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NFER Sept 2020
NFER Sept 2020

How secure is your school?

January 29, 2020, 15:41 GMT+1
Read in 4 minutes
  • As a school leader do you have things all locked up, asks John Archbold...
How secure is your school?

The starting point for any school security policy is the separation of children from visitors who have no contact rights. Your first priority should therefore be to maintain a daytime working hours requirement that visitors be channelled away from areas where children are present.

This should involve directing visitors from perimeter entry points to wherever the school chooses to ‘receive’ and ‘process’ them.

Ensure that any visitors are easily identified thereon, ideally using brightly coloured visitor badges and lanyards, which can help with identifying authorised visitors from a distance.

It may be helpful to have DBS-checked visitors wear differently coloured lanyards, thus indicating their authorisation to move around the school unaccompanied.

Certain aspects of school security can often be seen more as a luxury than a necessity, particularly when budgets are tight, but it’s still essential to take care of the basics first.

Anyone with a responsibility for ensuring the school buildings are secure out of hours needs to have a clear plan concerning the locking of all windows and doors.

The best way of doing this, as a final check, is to walk around the exterior of the building, rather than the interior – this will allow for direct and immediate visual inspection of all potential access routes, without the need to navigate corridors and enter every classroom and space with outside-facing doors and glazing.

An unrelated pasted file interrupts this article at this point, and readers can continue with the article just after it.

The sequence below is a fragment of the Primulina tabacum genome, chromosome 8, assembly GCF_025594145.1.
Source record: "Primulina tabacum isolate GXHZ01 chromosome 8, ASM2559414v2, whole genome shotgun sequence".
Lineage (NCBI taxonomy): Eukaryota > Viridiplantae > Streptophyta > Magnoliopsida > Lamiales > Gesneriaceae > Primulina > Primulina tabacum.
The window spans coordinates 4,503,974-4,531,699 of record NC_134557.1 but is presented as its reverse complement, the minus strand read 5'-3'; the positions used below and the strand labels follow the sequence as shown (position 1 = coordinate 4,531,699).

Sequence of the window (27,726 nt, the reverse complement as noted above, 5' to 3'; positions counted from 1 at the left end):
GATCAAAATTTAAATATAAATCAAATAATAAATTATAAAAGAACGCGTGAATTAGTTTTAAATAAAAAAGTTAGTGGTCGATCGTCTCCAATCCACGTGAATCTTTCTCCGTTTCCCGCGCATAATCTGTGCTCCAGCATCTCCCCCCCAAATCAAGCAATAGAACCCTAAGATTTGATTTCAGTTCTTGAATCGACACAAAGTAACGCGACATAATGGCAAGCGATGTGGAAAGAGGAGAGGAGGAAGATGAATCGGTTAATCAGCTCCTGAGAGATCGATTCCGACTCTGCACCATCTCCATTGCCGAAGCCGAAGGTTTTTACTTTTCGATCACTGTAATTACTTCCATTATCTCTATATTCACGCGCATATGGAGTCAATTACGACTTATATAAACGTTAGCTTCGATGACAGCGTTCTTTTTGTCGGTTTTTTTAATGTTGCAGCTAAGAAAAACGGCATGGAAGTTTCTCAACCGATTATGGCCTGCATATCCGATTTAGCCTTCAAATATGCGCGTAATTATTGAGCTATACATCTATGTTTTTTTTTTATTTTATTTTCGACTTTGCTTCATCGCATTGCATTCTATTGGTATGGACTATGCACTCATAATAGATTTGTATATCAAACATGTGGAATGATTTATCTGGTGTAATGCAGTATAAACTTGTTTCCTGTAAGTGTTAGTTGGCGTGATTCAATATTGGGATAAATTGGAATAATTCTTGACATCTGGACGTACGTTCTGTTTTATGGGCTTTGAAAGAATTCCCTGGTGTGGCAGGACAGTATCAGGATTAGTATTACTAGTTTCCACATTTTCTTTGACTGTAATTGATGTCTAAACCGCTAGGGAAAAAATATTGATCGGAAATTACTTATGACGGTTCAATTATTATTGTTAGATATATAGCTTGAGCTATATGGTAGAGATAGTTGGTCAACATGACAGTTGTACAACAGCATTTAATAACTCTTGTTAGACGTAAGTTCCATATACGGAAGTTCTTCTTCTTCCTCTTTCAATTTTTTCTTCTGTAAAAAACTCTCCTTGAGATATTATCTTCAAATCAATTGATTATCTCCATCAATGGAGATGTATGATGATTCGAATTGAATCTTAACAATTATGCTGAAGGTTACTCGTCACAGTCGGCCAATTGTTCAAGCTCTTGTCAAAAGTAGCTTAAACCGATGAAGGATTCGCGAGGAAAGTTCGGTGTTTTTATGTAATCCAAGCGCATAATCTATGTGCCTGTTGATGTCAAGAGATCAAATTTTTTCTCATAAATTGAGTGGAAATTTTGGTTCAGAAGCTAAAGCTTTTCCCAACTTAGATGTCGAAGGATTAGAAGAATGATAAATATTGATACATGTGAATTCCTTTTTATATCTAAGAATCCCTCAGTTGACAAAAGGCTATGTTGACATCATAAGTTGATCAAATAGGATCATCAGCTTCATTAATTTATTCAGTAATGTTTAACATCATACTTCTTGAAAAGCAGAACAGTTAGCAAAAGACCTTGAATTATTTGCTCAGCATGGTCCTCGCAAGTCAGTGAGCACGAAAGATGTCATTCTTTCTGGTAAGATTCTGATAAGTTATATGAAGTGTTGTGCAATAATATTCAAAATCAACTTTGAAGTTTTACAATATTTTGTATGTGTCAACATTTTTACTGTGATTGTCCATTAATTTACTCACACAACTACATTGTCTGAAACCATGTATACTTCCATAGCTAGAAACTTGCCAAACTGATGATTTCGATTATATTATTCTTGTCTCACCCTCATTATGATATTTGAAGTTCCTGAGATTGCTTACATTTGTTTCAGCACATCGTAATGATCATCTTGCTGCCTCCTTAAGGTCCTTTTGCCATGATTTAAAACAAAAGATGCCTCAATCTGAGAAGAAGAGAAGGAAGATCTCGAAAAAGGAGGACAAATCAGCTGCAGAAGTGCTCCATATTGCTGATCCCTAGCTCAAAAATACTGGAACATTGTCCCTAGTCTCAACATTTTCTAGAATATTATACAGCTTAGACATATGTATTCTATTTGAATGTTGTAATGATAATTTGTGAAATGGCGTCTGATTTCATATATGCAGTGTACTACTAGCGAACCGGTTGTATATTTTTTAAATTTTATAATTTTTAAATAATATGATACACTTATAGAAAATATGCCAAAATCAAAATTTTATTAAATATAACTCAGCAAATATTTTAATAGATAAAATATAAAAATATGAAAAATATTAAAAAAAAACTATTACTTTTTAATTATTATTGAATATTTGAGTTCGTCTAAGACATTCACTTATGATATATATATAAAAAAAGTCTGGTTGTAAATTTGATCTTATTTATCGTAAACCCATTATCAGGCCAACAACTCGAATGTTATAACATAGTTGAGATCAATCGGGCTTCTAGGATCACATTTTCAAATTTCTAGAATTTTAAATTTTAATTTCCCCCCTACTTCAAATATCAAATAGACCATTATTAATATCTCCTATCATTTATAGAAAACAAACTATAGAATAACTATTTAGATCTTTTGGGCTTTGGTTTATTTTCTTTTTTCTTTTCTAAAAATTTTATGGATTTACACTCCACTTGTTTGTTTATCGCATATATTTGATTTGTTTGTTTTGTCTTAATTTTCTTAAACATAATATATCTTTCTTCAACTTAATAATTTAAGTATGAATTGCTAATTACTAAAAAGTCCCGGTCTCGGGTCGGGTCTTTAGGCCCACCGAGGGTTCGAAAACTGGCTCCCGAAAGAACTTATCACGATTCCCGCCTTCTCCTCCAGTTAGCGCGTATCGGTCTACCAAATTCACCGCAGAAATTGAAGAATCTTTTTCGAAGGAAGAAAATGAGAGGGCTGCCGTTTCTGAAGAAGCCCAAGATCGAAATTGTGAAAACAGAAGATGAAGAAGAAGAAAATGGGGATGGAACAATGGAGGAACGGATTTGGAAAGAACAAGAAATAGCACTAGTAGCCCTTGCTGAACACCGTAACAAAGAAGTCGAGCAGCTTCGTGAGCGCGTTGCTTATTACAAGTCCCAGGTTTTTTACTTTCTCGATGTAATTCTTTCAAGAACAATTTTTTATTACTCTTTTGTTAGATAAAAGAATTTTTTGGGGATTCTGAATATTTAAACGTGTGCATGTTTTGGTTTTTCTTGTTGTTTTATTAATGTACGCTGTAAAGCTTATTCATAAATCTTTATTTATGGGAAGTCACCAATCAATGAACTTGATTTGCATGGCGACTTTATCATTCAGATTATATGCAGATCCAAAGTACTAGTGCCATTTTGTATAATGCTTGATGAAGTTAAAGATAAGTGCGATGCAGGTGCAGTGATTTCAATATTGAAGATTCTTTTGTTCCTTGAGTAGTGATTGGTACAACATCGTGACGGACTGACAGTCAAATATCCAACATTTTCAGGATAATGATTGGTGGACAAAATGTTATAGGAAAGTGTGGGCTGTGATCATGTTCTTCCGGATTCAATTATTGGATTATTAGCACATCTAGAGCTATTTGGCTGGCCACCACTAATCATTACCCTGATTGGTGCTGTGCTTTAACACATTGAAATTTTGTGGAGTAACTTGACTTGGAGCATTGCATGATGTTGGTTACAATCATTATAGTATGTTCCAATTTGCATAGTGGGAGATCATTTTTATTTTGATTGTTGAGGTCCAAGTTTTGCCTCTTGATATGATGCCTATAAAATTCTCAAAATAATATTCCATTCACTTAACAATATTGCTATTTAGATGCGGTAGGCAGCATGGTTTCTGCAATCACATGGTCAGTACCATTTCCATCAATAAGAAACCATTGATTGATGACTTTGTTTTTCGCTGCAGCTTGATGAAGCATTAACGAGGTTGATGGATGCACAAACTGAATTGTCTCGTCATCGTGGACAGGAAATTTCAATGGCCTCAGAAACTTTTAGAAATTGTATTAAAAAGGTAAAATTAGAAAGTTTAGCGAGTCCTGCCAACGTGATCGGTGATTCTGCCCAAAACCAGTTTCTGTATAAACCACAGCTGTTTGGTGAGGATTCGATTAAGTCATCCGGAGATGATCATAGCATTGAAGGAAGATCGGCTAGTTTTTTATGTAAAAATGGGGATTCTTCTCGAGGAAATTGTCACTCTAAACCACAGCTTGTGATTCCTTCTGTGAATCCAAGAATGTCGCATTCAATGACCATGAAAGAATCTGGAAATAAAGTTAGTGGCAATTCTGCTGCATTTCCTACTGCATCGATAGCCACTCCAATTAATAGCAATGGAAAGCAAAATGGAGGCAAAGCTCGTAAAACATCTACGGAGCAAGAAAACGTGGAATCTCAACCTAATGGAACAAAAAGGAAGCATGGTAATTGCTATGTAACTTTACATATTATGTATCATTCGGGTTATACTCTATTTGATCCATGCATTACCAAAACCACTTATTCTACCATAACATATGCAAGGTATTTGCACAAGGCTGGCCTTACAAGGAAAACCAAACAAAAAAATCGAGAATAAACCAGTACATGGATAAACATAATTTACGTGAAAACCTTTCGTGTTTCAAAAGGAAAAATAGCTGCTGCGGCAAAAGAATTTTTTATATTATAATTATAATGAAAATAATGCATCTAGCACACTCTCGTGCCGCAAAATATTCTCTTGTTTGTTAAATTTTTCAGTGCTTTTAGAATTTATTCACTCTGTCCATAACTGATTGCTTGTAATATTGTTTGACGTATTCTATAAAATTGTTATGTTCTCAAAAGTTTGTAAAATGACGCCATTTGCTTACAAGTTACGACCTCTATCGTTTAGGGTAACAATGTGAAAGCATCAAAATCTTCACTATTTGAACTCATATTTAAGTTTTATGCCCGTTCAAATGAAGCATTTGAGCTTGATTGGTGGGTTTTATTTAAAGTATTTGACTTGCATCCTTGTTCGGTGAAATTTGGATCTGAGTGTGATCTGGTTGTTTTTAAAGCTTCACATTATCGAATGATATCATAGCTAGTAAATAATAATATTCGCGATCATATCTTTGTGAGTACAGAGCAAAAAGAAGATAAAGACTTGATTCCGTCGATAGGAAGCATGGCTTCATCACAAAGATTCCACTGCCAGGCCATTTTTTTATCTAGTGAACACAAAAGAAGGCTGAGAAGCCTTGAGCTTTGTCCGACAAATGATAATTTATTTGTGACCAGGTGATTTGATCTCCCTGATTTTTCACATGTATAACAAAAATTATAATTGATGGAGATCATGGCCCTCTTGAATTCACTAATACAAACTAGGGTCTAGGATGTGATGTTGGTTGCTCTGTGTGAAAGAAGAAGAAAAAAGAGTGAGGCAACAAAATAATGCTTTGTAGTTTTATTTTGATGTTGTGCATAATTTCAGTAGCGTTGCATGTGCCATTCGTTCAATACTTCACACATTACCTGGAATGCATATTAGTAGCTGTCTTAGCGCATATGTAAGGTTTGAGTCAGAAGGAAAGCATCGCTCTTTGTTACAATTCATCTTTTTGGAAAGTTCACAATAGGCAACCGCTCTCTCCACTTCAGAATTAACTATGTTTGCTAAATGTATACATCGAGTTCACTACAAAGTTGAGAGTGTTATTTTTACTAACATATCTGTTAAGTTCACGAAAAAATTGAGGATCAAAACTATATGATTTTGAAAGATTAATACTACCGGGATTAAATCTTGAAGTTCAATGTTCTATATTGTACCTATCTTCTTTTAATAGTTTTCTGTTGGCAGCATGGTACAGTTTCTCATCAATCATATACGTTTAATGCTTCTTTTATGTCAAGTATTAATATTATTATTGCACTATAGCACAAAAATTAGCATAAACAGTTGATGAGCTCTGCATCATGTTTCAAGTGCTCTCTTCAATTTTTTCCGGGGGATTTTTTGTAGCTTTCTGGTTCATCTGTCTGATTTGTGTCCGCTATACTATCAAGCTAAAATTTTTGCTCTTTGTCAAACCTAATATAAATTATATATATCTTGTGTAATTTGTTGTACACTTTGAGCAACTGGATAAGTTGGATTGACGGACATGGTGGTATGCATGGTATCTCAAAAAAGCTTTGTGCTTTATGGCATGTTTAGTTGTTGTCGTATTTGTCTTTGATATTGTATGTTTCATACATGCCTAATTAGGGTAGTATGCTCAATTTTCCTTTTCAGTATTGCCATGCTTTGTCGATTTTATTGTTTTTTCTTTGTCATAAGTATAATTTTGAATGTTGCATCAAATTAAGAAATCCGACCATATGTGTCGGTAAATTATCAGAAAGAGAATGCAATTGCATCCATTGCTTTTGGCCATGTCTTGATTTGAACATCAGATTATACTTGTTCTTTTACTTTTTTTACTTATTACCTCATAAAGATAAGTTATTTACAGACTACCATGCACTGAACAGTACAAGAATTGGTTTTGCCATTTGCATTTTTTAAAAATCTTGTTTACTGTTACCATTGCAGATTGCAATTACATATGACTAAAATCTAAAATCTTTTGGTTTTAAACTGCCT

Intruder alarms are an important part of a school’s security apparatus, and relatively cheap to install, but will only be an effective tool if deployed wisely.

Motion sensors can sometimes be too sensitive or temperamental for certain school environments, but it’s possible to install alarm systems fitted with a ‘dual path configuration’, whereby additional combination passive infrared/microwave sensors are used to prevent false positives.

Many schools will also employ access control devices, typically in the form of combination keypads, proximity cards and/or tokens. These will commonly be used in place of traditional keys and assigned to individual members of staff.

Cards can be programmed in a number of different ways, and potentially used to prevent certain staff from accessing the school grounds or specific areas outside of working hours.

Security of sensitive items is always an important consideration, with items such as cash, keys and sensitive documents requiring 24-hour protection. A safe, or security rated cabinet located in either the Head teacher’s office, or school office is not unusual.

Check that this safe is fire/security rated to at least the minimum recommended by insurers and/or local authority or trust.

It goes without saying that it should be secured at all times, but just in case, my personal recommendation is that it has a securable cabinet within the safe to secure the most sensitive of items, even if the door is open periodically throughout the working day.

Finally, it’s also worth reviewing what arrangements you currently have in place concerning basic key security away from the school environment. This policy will need to be regularly reinforced with every person holding a key to the school.

The keys themselves should always be kept in a safe, concealed location rather than simply left in full view or abandoned by the front door. Always secure them fully out of sight, away from any locations that can easily be accessed by an intruder.

John Archbold is a member of the association of security consultants and Principle consultant of Archbold Security Consultancy – a security advisory service specialising in security planning within the education sector. Email him at [email protected].

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